Small Business Innovations

22 May

May 20-26 is national small business week. Here in California the news about the economy – and small businesses in particular – is a mixed bag.

The good: the statewide unemployment rate has dipped below 11%.

The bad: the state shed over 4,000 jobs last month.

And the ugly: the state deficit has now soared to nearly $16 billion.

But what does this mean for small businesses in the state?

In San Francisco, 52 percent of small business owners are confident in their local economy. This comes on the heels of a nationwide survey that finds that California and New York are the “least friendly” states for small business. (Idaho and Texas are the friendliest, if you were wondering.)

Los Angeles County earned an “F” for overall business climate, even though it’s home to a slew of small businesses (the region has more freelancers than any other county in the U.S.).

Given that 98% of U.S. businesses are classified as small businesses, it’s important to understand what constitutes a “friendly” business environment. And, surprisingly, it isn’t high taxation that’s driving potential small business owners away. For many, the biggest hurdle is dealing with illogical and burdensome state and local licensing processes.

So what are local governments, non-profits, and small business groups doing to ease the burden for small business owners at a local level?

In Chicago, the City Council approved an ordinance to “reduce the number of Chicago business licenses from 117 to 49.” With 117 business licenses, the city has more business categories (and, presumably, more red tape) than Los Angeles, Philadelphia, Phoenix, and Atlanta combined. In the end, the measure is expected to save businesses more than $2 million.

In New York, where street vendors are plagued by a myriad of regulations and steep penalties, the City Council is considering lowering the fines that can put vendors out of work. To help navigate the complex regulatory landscape, the Center for Urban Pedagogy and The Street Vendor Project have created a nifty multi-lingual infographic that explains the do’s and don’ts of street vending in New York.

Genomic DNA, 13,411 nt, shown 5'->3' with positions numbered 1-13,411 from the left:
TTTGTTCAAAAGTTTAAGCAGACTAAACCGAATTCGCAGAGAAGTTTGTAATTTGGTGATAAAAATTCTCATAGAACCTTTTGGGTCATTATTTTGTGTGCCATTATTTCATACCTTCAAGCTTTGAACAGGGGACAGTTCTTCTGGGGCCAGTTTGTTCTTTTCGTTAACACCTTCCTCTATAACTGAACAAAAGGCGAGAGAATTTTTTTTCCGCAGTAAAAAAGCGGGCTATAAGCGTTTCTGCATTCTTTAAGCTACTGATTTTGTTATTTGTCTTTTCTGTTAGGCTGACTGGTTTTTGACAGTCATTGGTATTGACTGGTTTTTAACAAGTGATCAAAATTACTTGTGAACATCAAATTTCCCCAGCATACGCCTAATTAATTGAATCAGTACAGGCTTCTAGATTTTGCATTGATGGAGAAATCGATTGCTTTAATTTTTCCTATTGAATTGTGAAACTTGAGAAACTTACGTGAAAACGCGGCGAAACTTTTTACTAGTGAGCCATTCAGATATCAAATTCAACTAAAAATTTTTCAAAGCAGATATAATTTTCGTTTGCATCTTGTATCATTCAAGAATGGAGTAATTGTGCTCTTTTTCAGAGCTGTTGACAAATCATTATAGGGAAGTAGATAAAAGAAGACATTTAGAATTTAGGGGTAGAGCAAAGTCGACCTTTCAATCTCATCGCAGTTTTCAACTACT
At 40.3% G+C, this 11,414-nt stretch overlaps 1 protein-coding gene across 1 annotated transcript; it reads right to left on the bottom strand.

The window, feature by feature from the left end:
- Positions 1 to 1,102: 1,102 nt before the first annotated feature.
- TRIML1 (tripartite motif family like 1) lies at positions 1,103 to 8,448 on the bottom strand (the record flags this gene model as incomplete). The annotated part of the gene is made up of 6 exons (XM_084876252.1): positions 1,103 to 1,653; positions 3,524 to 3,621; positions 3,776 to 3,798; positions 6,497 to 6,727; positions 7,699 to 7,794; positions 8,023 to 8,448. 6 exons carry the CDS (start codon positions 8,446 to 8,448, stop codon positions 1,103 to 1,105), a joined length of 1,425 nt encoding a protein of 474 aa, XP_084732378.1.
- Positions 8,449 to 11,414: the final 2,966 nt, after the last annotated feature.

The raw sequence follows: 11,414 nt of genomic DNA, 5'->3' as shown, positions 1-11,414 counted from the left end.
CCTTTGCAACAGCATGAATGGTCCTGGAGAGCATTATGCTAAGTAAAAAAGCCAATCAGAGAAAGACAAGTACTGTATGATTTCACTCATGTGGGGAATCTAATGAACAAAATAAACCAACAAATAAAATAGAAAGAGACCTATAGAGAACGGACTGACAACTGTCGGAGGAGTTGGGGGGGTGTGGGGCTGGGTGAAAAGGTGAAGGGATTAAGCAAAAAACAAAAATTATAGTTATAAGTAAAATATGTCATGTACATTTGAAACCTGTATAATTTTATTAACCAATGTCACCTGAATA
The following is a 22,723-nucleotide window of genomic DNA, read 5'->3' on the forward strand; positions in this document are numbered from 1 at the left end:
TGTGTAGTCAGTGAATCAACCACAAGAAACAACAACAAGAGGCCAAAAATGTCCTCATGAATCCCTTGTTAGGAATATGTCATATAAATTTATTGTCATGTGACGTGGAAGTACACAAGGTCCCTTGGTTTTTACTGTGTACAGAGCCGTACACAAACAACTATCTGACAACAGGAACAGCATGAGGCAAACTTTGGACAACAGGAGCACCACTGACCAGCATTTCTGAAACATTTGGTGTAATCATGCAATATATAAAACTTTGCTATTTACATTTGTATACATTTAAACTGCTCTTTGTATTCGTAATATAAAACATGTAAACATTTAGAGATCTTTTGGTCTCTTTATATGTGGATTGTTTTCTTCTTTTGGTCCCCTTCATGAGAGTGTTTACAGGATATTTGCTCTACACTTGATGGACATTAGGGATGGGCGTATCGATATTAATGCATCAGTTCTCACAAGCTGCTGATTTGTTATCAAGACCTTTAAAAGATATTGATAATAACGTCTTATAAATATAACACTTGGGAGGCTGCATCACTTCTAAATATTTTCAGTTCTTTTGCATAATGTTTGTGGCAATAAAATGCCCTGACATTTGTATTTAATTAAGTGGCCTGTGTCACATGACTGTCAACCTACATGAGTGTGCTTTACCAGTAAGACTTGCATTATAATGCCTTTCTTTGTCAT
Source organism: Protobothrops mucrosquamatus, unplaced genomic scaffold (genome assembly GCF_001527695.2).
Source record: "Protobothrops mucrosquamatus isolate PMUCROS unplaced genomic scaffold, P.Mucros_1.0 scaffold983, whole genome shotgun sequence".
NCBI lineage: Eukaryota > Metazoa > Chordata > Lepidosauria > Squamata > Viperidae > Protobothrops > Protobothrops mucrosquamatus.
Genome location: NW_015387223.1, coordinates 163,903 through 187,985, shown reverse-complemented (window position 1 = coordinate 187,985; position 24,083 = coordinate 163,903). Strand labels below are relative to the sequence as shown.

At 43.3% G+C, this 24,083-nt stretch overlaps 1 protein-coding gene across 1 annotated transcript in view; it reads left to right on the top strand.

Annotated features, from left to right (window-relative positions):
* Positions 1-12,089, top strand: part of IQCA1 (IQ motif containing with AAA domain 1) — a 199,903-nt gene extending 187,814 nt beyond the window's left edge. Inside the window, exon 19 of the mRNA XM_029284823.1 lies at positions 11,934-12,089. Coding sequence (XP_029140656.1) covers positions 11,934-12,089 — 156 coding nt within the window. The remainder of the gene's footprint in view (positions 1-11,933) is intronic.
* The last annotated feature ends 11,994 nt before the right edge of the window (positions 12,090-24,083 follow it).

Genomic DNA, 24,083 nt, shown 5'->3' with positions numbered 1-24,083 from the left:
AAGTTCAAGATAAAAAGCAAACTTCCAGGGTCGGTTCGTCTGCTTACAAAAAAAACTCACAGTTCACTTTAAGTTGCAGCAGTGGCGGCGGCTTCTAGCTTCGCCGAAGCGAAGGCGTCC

In addition, the New York City Economic Development Corporation has made a host of affordable workspaces available to artists, fashion designers, and business entrepreneurs throughout the city.

In Los Angeles, the Community Financial Resource Center (CFRC) is providing lending opportunities (e.g., microloans, peer lending, and small business loans) and business development tools to underserved communities. Given that Los Angeles leads the nation in minority-owned small businesses, this is good news.

In Northern California, Green For All’s Capital Access Program is providing support services for small business entrepreneurs looking to get involved in the green economy.

In all, California’s economy still underwhelms in these difficult times. But for all of its detractors, many are arguing that our state is still golden. By continuing to learn from success stories and by building on our existing strengths, California’s small business community can continue to innovate and add value to the state’s economy.

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3 Responses to “Small Business Innovations”

  1. business loans August 22, 2012 at 9:46 am #

    I have been searching for hours and I haven’t found such awesome work.This is too informative.I like your way of blogging.

  2. MaximBeglov September 4, 2012 at 1:49 pm #

    I agree with previous comment. Very interesting post.
    Maybe state needs some kind of event which will help small innovative companies. For example, I’m from Russia, and our government support this kind of business. Moscow will an event in October, dedicated to this subject: https://www.facebook.com/OpenInnovations2012

  3. MaximBeglov September 4, 2012 at 1:49 pm #

    *will host

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